## 13 Oct The fantastic use of permutations and combinations in Indian music

The field of mathematics has seen a ton of contributions from Indians. For example, it is a well-known fact that ‘0’’ came from India. While there was some debate about zero  The guardian recently ran a piece that revealed that a Bakhshali manuscript, dating from the 3rd or 4th century contains references to the concept of ‘zero.’

The dot symbol in the Bakhshali script, was originally a placeholder that ultimately evolved into the symbol we know today. Brahmagupta, an Indian mathematician, and astronomer is said to have first referenced zero as a number all the way back in 628 AD.

By no means did this highly advanced knowledge of mathematics among the Indians stop with the invention of zero. Several art forms from India integrate very advanced mathematical concepts, in a very intriguing, complex and stunningly beautiful manner.

Consider this: The South Indian style of music, known as the Carnatic music system is a  very intricate and advanced music form. It has several thousand ragas, a raga being based on a particular pattern of musical notes. The noted from which these Ragas form are basically just 7 notes- known as the Saptaswaras.

The seven base notes – S R G M P D N- expand into ‘16 swarasthanas’ – depending on the frequency of the swaras- R, G, M, D, N.  The swaras R, G, N, D have 3 variations each, while the swara has 2 variations. The swaras S and P have no variations and are known as sthira swaras( stable swaras.)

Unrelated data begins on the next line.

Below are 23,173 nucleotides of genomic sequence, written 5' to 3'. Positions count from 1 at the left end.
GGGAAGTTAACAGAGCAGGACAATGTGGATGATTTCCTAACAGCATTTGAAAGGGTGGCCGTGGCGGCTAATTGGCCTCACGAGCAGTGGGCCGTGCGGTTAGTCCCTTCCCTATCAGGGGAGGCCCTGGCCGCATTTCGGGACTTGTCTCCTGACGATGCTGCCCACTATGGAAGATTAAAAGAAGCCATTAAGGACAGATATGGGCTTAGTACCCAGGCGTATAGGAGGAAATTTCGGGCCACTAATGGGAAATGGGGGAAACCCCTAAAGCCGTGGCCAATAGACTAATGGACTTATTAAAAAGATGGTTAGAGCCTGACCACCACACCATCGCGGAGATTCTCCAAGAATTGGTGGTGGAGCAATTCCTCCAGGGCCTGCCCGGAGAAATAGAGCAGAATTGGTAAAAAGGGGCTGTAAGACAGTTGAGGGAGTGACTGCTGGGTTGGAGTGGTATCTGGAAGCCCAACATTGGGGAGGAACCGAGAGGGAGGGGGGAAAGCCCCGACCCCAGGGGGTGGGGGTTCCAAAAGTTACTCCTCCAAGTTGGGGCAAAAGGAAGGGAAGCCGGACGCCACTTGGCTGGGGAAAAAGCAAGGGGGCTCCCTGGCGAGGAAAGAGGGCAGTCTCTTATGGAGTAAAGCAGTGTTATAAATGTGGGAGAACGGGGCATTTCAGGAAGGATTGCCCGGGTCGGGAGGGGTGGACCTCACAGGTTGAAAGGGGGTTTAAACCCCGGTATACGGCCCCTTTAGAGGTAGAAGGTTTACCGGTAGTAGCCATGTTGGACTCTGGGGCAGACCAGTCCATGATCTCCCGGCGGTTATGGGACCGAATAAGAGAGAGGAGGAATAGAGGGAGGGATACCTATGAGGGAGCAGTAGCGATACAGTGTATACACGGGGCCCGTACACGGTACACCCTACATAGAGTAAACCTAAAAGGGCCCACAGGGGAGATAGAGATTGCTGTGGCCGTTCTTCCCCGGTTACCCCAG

With only these 16 swara variations, there are several thousands of Ragas.

How?

It is done through the deployment of the concept of permutations and combinations in mathematics. These 16 swarasthanas are juxtaposed in various combinations to produce thousands of unique patterns of melodies. These ragas are further divided into Janaka ragas( parent ragas) and janya raga( child ragas.) The janaka ragas also known as Melakartha ragas are 72 in number. These ragas use all seven swaras( hence, also carry the name Sampoorna  or full). These ragas spawn several thousands of ragas that pick out only specific swarasthanas of these ragas, picking up and leaving out some of the swarasthanas.  Many of these ragas are lost to the present day, but at last count there are known to be approximately 36000 ragas.

Carnatic music’s counterpart, Hindustani music boasts of a similar repertoire.

Our ancestors not only knew advanced concepts of mathematics, but knew enough to deploy it to produce entire art forms.

(This is just one part of the beauty of Carnatic music- there are several other areas where advanced scientific concepts are seen in the art form.)

By Ms. Devishobha Chandramouli

udaylalpai1@gmail.com